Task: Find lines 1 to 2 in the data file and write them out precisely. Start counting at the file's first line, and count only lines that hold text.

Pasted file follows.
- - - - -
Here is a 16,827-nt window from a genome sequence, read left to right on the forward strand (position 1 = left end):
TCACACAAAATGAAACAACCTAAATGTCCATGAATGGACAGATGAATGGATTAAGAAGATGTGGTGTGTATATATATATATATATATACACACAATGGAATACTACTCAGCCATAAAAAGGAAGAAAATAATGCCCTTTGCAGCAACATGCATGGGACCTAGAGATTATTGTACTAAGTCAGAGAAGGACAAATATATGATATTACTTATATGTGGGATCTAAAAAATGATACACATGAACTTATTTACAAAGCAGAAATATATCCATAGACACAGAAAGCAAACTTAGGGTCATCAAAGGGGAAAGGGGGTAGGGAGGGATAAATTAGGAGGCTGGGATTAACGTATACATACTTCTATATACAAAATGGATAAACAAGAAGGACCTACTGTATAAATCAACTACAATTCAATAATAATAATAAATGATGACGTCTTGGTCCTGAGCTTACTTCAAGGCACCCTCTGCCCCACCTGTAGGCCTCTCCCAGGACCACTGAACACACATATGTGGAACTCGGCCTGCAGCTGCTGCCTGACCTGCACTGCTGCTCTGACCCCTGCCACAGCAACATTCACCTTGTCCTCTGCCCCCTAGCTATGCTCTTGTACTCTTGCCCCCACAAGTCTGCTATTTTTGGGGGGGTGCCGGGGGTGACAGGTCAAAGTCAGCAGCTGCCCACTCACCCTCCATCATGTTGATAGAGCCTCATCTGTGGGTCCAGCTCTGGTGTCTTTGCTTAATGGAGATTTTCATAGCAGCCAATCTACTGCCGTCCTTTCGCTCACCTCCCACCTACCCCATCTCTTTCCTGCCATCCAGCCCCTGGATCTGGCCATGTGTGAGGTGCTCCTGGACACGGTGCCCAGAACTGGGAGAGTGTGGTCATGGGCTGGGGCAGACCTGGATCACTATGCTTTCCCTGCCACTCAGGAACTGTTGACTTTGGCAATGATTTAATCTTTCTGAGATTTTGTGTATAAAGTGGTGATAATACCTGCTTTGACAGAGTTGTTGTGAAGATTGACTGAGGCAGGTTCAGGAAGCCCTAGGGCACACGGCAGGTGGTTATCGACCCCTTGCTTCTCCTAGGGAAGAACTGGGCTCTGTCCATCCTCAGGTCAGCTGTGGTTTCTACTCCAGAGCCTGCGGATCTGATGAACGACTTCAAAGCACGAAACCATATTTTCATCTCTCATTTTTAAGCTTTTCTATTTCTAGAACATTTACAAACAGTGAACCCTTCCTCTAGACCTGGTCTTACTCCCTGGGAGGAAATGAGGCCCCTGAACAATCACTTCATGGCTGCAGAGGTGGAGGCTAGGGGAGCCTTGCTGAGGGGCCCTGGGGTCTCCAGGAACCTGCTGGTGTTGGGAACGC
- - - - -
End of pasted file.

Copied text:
Here is a 16,827-nt window from a genome sequence, read left to right on the forward strand (position 1 = left end):
TCACACAAAATGAAACAACCTAAATGTCCATGAATGGACAGATGAATGGATTAAGAAGATGTGGTGTGTATATATATATATATATATACACACAATGGAATACTACTCAGCCATAAAAAGGAAGAAAATAATGCCCTTTGCAGCAACATGCATGGGACCTAGAGATTATTGTACTAAGTCAGAGAAGGACAAATATATGATATTACTTATATGTGGGATCTAAAAAATGATACACATGAACTTATTTACAAAGCAGAAATATATCCATAGACACAGAAAGCAAACTTAGGGTCATCAAAGGGGAAAGGGGGTAGGGAGGGATAAATTAGGAGGCTGGGATTAACGTATACATACTTCTATATACAAAATGGATAAACAAGAAGGACCTACTGTATAAATCAACTACAATTCAATAATAATAATAAATGATGACGTCTTGGTCCTGAGCTTACTTCAAGGCACCCTCTGCCCCACCTGTAGGCCTCTCCCAGGACCACTGAACACACATATGTGGAACTCGGCCTGCAGCTGCTGCCTGACCTGCACTGCTGCTCTGACCCCTGCCACAGCAACATTCACCTTGTCCTCTGCCCCCTAGCTATGCTCTTGTACTCTTGCCCCCACAAGTCTGCTATTTTTGGGGGGGTGCCGGGGGTGACAGGTCAAAGTCAGCAGCTGCCCACTCACCCTCCATCATGTTGATAGAGCCTCATCTGTGGGTCCAGCTCTGGTGTCTTTGCTTAATGGAGATTTTCATAGCAGCCAATCTACTGCCGTCCTTTCGCTCACCTCCCACCTACCCCATCTCTTTCCTGCCATCCAGCCCCTGGATCTGGCCATGTGTGAGGTGCTCCTGGACACGGTGCCCAGAACTGGGAGAGTGTGGTCATGGGCTGGGGCAGACCTGGATCACTATGCTTTCCCTGCCACTCAGGAACTGTTGACTTTGGCAATGATTTAATCTTTCTGAGATTTTGTGTATAAAGTGGTGATAATACCTGCTTTGACAGAGTTGTTGTGAAGATTGACTGAGGCAGGTTCAGGAAGCCCTAGGGCACACGGCAGGTGGTTATCGACCCCTTGCTTCTCCTAGGGAAGAACTGGGCTCTGTCCATCCTCAGGTCAGCTGTGGTTTCTACTCCAGAGCCTGCGGATCTGATGAACGACTTCAAAGCACGAAACCATATTTTCATCTCTCATTTTTAAGCTTTTCTATTTCTAGAACATTTACAAACAGTGAACCCTTCCTCTAGACCTGGTCTTACTCCCTGGGAGGAAATGAGGCCCCTGAACAATCACTTCATGGCTGCAGAGGTGGAGGCTAGGGGAGCCTTGCTGAGGGGCCCTGGGGTCTCCAGGAACCTGCTGGTGTTGGGAACGC